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Elderly Mexican villagers cling to town, fight plans to flood land

08/22/2017 Reuters

jaliscoTEMACAPULÍN, Mexico (Thomson Reuters Foundation) – Abigail Agredano fears her 96-year-old mother would not survive being uprooted from their hometown in the highlands of western Mexico, where its 400 mostly elderly residents are battling a government plan to dam the nearby Río Verde.

“If they manage to force us out, I think she and many others would die immediately,” Agredano, head of the Committee to Save Temacapulín, told the Thomson Reuters Foundation.

Damming the Río Verde would supply water for major urban areas in the state of Jalisco and neighboring Guanajuato but leave Temacapulín and the smaller villages of Palmajero and Acasico underwater.

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Mexico No Longer No. 1 Buyer of U.S. Corn After Trade Tensions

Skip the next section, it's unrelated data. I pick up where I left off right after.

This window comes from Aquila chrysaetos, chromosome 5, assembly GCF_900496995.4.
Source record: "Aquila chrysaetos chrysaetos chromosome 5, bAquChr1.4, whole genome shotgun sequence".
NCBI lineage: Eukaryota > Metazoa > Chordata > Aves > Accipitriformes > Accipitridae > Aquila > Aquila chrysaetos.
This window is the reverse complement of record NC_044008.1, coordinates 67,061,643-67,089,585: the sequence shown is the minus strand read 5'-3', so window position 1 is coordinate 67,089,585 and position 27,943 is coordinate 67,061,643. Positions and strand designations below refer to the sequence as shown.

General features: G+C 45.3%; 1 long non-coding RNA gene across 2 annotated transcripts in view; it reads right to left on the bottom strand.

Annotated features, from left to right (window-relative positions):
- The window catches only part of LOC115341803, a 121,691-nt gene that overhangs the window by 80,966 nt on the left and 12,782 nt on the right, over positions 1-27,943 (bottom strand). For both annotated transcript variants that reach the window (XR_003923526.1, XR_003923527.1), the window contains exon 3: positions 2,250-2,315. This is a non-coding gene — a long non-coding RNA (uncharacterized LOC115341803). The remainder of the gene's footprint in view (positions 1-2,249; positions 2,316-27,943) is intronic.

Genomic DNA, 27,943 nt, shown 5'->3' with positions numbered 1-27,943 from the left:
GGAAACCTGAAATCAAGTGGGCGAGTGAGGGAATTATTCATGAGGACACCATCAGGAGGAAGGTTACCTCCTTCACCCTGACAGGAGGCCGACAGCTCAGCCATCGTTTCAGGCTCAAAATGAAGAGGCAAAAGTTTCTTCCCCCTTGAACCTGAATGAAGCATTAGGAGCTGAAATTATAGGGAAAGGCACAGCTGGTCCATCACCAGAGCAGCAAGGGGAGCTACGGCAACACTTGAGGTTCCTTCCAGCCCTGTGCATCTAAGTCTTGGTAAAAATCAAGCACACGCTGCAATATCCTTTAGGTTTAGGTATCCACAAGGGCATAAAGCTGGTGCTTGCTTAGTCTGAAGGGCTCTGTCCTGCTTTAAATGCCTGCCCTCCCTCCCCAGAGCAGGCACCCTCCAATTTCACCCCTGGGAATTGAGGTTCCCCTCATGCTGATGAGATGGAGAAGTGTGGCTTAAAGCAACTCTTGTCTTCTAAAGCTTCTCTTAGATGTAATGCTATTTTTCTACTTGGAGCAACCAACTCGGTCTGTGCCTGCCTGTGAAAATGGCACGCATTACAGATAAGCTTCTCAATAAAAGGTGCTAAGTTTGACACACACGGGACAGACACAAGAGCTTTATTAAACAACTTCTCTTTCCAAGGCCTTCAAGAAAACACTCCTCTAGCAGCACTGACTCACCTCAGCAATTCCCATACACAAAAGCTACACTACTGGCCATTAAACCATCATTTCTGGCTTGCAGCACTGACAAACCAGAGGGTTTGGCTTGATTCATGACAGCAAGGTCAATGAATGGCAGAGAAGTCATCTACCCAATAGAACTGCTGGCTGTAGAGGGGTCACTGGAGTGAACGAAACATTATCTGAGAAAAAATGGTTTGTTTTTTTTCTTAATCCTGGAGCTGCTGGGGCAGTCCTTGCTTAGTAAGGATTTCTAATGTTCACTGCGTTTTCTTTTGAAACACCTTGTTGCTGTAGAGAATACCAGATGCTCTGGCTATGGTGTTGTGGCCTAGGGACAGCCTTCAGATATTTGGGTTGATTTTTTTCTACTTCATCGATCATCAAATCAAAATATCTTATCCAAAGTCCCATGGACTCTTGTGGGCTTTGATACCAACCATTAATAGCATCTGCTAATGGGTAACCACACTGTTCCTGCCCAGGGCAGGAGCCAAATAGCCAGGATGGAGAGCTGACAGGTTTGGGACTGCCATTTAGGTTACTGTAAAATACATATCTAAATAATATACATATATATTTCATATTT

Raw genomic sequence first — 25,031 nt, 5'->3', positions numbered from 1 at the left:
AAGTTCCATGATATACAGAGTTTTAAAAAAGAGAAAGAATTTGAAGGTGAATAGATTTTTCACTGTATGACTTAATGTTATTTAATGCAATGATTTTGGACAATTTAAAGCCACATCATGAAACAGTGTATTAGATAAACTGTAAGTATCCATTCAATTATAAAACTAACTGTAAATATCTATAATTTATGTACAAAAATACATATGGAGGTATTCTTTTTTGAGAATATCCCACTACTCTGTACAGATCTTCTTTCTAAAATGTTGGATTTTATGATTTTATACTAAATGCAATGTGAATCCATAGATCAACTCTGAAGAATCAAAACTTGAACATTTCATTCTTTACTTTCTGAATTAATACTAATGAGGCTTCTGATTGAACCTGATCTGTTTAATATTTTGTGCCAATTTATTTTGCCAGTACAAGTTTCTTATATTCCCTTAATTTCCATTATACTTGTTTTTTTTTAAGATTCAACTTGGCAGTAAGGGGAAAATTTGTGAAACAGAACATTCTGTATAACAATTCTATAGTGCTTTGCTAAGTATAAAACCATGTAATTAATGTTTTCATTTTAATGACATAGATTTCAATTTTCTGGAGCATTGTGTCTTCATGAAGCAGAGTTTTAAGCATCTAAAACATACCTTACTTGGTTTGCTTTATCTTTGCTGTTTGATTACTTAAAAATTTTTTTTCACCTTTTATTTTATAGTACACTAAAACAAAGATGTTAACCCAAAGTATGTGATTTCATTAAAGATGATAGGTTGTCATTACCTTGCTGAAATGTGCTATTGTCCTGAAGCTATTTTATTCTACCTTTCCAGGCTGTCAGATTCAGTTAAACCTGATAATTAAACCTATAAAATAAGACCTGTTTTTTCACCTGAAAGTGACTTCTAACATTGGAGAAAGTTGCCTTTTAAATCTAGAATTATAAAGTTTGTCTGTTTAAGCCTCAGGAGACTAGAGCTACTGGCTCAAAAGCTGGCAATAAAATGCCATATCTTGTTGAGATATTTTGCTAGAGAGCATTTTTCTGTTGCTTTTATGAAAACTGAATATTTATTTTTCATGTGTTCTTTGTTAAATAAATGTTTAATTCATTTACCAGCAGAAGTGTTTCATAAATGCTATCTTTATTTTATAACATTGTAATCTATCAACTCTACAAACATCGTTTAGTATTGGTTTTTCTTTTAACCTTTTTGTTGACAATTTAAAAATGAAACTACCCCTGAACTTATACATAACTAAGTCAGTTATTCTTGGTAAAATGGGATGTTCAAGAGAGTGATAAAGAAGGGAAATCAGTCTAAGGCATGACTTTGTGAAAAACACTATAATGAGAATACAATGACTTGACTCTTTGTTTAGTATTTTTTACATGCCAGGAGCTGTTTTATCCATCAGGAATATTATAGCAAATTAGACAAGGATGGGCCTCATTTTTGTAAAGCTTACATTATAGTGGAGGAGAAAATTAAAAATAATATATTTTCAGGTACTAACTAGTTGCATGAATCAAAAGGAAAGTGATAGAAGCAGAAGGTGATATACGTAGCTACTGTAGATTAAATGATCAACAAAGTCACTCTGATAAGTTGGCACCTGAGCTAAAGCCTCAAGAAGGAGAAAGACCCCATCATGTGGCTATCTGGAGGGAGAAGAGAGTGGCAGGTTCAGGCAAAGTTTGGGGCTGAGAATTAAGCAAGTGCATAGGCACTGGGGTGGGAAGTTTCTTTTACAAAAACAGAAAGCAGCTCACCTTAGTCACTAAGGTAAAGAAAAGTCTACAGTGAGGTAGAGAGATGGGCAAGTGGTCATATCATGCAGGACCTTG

7/6/2017 Bloomberg

corn by World Bank Photo Collection
Photo by World Bank Photo Collection

U.S. corn shipments to Mexico are faltering and the country is no longer the biggest importer, a sign that trade tensions are driving it into the arms of other suppliers.

Sales to Mexico through May were $1.04 billion, down 6.7 percent from a year earlier, the U.S. Department of Agriculture said Thursday in a monthly update. That contrasts with the 32 percent increase for the overall value of U.S. corn exports in the period, during which the average dollar value of the commodity was little changed. Japan boosted its purchases 53 percent to $1.19 billion to become the largest importer of American corn.

Mexico has initiated talks with other major corn exporters this year after it was criticized by President Donald Trump, who said the country has taken advantage of its northern neighbor through the North American Free Trade Agreement, taking away jobs and investment. The dispute helped to send the Mexican peso to a record low against the dollar in January.